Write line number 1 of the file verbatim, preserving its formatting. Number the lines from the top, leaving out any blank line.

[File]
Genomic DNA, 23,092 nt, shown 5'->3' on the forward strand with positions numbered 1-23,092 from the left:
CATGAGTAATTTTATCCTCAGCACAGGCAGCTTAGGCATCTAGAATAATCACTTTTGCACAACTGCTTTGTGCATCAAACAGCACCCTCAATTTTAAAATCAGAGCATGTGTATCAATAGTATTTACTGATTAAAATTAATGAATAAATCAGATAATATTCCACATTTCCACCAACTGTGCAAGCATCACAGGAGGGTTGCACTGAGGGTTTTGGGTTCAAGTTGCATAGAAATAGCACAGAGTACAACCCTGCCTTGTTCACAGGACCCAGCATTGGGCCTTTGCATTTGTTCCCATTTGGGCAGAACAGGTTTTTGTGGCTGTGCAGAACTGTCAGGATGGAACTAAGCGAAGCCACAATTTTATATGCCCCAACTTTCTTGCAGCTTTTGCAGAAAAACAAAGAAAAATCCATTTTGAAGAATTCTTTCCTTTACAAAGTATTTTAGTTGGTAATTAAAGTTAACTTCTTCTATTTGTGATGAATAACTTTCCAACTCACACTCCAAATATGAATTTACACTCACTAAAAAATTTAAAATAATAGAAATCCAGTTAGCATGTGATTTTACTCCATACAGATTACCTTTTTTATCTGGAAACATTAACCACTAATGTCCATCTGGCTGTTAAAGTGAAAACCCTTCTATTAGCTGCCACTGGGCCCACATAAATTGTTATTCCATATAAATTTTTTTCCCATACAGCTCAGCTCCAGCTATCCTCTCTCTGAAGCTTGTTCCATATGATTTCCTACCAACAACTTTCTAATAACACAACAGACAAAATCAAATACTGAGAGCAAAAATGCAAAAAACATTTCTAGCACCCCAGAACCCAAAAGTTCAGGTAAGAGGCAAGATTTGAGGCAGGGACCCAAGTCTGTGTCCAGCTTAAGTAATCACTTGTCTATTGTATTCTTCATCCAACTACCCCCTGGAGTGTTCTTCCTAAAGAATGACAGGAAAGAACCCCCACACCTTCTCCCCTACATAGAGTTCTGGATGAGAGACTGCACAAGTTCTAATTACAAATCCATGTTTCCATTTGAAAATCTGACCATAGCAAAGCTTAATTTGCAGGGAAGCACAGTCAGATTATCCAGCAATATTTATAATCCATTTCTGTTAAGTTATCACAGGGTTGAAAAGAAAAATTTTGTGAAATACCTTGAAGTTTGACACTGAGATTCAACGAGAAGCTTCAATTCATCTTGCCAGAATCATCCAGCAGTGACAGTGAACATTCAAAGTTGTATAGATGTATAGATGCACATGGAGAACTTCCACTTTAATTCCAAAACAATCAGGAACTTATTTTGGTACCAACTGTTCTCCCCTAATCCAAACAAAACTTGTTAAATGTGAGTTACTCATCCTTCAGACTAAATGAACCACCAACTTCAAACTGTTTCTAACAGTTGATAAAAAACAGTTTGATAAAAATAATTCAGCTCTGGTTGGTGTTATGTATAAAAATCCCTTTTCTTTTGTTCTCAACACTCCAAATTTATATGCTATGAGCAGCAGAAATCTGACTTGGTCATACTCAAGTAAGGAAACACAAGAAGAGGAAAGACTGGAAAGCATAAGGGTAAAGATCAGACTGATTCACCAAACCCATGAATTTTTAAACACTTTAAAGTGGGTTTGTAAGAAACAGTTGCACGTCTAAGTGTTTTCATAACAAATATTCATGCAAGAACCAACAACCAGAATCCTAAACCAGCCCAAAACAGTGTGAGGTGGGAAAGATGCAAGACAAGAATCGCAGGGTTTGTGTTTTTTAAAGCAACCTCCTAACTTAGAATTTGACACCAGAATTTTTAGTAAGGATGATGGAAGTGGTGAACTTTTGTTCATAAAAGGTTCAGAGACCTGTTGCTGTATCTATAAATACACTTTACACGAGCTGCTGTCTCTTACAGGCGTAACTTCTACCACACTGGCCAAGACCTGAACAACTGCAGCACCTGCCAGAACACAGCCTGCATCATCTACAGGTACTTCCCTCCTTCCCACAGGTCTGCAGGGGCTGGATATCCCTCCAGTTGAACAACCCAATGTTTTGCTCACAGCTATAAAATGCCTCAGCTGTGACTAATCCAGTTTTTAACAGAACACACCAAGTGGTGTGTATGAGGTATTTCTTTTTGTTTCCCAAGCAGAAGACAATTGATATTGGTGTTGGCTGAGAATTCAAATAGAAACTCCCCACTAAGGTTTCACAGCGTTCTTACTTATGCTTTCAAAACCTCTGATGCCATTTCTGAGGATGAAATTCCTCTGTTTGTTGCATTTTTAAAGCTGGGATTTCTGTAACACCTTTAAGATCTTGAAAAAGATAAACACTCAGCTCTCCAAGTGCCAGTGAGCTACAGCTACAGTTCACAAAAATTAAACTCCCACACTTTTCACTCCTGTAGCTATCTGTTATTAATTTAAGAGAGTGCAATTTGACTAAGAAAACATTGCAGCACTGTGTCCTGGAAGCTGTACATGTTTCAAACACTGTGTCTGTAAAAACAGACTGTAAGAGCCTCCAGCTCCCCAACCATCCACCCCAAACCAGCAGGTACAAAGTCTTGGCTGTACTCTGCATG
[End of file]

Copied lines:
Genomic DNA, 23,092 nt, shown 5'->3' on the forward strand with positions numbered 1-23,092 from the left: